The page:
Pasta all’ Uovo (Fresh Egg Pasta)
Servings: makes about 4 servings


11 ounces of all-purpose flour
3 large eggs, at room temperature
1 teaspoon salt


  1. Place the flour on your work surface and make a well in the center.
  2. Break the eggs into the well and add the salt. With a fork, begin to gently beat the eggs in a circular motion, incorporating approximately ½ of the flour.
  3. Using a bench scraper, bring the entire mixture together.
  4. Knead the dough with your hands for 3 to 4 minutes. At this stage, the dough should be soft and pliable. If bits of dried dough form (which is normal) don’t incorporate them into the dough — brush them off of your work surface.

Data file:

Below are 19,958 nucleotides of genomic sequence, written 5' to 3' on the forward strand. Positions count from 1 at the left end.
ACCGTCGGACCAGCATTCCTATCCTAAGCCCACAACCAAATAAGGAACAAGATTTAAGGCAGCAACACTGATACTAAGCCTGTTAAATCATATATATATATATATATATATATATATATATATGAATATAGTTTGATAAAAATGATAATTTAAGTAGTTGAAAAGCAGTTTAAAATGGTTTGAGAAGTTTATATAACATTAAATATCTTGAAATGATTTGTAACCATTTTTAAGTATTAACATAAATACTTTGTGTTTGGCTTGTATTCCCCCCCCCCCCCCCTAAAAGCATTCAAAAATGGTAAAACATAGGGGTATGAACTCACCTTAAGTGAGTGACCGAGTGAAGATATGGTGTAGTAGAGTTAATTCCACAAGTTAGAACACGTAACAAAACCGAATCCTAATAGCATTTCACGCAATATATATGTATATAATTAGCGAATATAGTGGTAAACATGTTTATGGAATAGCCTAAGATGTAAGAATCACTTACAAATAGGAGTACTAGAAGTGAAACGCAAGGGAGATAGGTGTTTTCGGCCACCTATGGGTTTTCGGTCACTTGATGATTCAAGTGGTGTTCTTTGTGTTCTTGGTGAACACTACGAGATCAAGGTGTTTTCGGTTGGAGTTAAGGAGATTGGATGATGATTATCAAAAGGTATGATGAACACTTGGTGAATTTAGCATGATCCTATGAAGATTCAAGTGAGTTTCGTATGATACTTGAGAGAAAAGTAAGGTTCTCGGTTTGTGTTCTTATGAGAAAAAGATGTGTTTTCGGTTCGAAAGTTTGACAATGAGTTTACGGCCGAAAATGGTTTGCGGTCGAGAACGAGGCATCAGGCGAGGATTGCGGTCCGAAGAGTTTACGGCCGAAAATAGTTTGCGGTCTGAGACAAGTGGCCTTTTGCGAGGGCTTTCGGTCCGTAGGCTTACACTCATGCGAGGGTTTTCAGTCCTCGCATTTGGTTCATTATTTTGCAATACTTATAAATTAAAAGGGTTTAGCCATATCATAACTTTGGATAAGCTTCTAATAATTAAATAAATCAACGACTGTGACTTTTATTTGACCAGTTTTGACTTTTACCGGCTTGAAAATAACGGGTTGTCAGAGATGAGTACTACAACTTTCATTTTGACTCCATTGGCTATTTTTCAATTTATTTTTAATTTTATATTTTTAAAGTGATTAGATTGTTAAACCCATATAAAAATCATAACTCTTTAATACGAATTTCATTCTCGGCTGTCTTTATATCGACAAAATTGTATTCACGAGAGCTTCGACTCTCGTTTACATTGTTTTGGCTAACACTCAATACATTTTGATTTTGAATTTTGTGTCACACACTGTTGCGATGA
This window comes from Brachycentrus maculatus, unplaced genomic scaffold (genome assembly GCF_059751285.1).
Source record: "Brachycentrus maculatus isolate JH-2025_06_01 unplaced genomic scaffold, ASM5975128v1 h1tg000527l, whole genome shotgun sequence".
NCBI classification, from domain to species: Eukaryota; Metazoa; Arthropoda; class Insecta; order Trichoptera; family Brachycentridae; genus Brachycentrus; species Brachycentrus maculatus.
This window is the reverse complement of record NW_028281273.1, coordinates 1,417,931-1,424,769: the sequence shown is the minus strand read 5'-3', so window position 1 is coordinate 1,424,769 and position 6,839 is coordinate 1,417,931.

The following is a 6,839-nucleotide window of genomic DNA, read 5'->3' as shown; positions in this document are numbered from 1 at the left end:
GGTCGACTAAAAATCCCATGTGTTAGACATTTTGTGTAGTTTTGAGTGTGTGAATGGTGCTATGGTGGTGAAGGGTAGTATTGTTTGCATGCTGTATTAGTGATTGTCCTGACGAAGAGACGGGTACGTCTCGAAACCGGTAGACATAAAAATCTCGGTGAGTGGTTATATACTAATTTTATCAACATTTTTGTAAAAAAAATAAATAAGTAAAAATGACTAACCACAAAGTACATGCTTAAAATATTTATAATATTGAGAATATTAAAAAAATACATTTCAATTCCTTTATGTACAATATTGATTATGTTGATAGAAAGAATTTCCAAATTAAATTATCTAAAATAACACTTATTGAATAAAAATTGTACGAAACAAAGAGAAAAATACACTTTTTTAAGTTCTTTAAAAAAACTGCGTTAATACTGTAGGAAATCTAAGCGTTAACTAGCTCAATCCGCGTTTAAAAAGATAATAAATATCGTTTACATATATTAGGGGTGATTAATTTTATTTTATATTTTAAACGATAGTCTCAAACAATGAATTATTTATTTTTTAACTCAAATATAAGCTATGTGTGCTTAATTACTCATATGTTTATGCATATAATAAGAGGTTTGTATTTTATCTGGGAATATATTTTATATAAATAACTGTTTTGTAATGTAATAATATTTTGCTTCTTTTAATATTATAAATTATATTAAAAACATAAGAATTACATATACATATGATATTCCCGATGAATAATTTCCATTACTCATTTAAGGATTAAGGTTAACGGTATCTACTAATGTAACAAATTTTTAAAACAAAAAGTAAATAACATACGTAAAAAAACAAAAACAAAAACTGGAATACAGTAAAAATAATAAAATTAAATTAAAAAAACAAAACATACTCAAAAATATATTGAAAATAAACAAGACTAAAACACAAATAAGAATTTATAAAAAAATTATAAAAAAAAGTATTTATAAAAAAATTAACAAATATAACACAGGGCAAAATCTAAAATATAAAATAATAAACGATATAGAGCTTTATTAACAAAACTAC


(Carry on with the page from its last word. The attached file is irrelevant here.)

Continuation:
5. Wrap the dough in plastic wrap and let it rest at room temperature for 20 minutes.
  6. Cut the dough into four pieces and recover with the plastic wrap to prevent a skin from forming.
  7. Remove one piece of the dough at a time from the plastic wrap and knead through the rollers of a pasta machine set at the widest setting. Fold the dough like a business letter to form three layers, pressing out all of the air. Turn the open end of the dough to the right (like a book) and repeat the rolling process. Continue the folding and rolling process five times on this setting.
  8. Repeat the folding and rolling process for the three remaining pieces of dough.
  9. Roll a piece of the previously kneaded dough through the pasta machine, reducing the setting with each roll until reaching the fifth-narrowest setting. Do not fold the dough between each setting.
  10. Once the sheets of pasta have been rolled out, use immediately, keeping the remaining sheets covered with a kitchen towel until ready to use.